Serendipity. It is often called by other names: Karma, chance, good luck, the hand of God. Some lucky soul comes across something that changes his or her life, and perhaps the lives of others. We all wish for that lucky occurrence.
But how does serendipity differ from pure luck? Luck usually just happens to someone, whereas serendipity involves an unexpected event that requires involvement, or agency, on the part of that individual. Luck is receiving a check in the mail from a family member for $5,000; serendipity is observing a leaf on the ground, being curious, and picking it up, only to find a rare coin, and taking the initiative to research and sell it for $5,000.
Recorded cases of serendipity most often involve historically significant scientific discoveries. This is not surprising, given the fact that scientists are specifically trained in being observant and in rigorous scientific method when unexpected events occur. Louis Pasteur said, “In the field of observation, chance favors only the prepared mind.”
But it is clear that cases of serendipity go far beyond the occasional monumental (or sublime) well-documented scientific discovery. Discoveries involving archeology, geology, law, and even foods abound in the written record. What originally prompted me to write a book was the recognition that my life was filled with such everyday serendipitous occurrences, many of them having a profound effect on both my career and my personal life. When I asked my family and friends about this, everyone recalled similar occurrences in their lives and careers. It is my firm belief that everyday types of serendipity are all around us. The problem is that many people overlook the opportunities that are presented to them.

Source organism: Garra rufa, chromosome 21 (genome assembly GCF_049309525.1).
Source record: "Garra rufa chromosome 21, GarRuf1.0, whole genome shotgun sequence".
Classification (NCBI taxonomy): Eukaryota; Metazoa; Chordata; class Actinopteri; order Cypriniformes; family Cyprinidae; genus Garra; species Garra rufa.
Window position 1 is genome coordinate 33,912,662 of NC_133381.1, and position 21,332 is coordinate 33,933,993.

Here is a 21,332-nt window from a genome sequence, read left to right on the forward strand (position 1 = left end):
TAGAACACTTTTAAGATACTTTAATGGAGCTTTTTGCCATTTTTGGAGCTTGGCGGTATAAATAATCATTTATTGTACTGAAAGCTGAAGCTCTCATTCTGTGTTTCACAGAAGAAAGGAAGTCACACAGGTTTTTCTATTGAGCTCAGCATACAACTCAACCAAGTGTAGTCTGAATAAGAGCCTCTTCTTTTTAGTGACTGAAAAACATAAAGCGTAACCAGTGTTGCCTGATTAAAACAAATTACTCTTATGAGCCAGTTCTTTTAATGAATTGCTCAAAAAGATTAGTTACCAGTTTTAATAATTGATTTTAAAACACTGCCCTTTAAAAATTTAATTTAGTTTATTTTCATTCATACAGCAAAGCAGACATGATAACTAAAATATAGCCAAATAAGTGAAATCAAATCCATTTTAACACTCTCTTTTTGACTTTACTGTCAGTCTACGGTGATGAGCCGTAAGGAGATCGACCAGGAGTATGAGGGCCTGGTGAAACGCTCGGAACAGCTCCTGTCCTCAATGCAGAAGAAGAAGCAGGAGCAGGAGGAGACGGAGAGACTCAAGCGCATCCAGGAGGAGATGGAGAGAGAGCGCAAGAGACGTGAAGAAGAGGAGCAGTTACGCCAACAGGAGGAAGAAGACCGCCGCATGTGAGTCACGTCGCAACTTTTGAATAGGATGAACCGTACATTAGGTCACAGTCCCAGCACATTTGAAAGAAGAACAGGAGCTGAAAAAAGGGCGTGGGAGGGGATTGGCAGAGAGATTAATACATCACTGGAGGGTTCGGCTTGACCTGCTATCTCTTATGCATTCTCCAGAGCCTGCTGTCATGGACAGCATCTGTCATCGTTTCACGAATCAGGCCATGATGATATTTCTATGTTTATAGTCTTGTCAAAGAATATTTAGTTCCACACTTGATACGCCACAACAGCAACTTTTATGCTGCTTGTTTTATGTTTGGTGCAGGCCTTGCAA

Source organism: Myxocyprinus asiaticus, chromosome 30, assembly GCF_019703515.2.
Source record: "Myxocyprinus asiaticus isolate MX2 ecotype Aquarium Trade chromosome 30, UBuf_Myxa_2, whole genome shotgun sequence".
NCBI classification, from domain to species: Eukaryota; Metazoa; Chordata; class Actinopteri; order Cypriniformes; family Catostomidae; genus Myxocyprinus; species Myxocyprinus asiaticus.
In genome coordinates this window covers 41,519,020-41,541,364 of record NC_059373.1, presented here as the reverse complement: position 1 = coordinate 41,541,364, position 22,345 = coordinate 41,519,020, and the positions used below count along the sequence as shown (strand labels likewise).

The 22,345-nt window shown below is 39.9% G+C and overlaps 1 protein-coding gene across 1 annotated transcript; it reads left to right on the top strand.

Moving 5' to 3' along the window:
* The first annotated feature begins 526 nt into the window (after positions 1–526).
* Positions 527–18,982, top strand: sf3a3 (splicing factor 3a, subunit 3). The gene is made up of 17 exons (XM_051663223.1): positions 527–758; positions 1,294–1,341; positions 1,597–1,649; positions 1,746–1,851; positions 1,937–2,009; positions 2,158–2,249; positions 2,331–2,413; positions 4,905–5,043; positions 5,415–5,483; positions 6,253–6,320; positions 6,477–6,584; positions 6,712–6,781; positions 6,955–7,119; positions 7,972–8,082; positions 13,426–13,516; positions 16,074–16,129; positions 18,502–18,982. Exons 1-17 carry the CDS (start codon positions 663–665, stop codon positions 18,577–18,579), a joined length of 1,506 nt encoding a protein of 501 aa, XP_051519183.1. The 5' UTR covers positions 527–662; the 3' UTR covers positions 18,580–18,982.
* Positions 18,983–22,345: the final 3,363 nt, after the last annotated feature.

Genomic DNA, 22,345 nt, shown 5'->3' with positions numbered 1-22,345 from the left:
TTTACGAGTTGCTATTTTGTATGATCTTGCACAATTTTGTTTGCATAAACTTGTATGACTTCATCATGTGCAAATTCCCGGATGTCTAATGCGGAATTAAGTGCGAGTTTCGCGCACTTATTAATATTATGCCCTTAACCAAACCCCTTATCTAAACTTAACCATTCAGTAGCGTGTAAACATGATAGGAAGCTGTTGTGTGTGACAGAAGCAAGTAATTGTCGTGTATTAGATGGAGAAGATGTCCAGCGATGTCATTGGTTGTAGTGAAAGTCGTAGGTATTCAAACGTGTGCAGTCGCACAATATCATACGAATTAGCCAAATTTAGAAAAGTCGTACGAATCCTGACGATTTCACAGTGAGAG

The challenge, then, is to obtain the skills that are necessary to recognize unexpected events when they occur. But what skills are we talking about? The first thing one must do is to be ready when that unexpected moment occurs. The skills that are needed include having self-awareness and a sense of optimism, that is, the belief that serendipitous moments are happening frequently to all of us. Then one must have observational skills to be able to recognize the sight, or conversation, which needs exploration. It continues with a sense of curiosity, that is, asking the question why did this occur, or how did it occur. And then one needs to be able to make connections to previous learning and experiences. All of these skills are obtainable.
Once you have recognized that there is an unexpected event that has occurred, further research or work on the idea or product must occur. First, you need to do a thorough analysis, in order to determine whether this event is something that can be meaningful to you and/or to society. Once you have decided that this is the case, you must have conscientiousness and persistence, sometimes even in the face of adversity.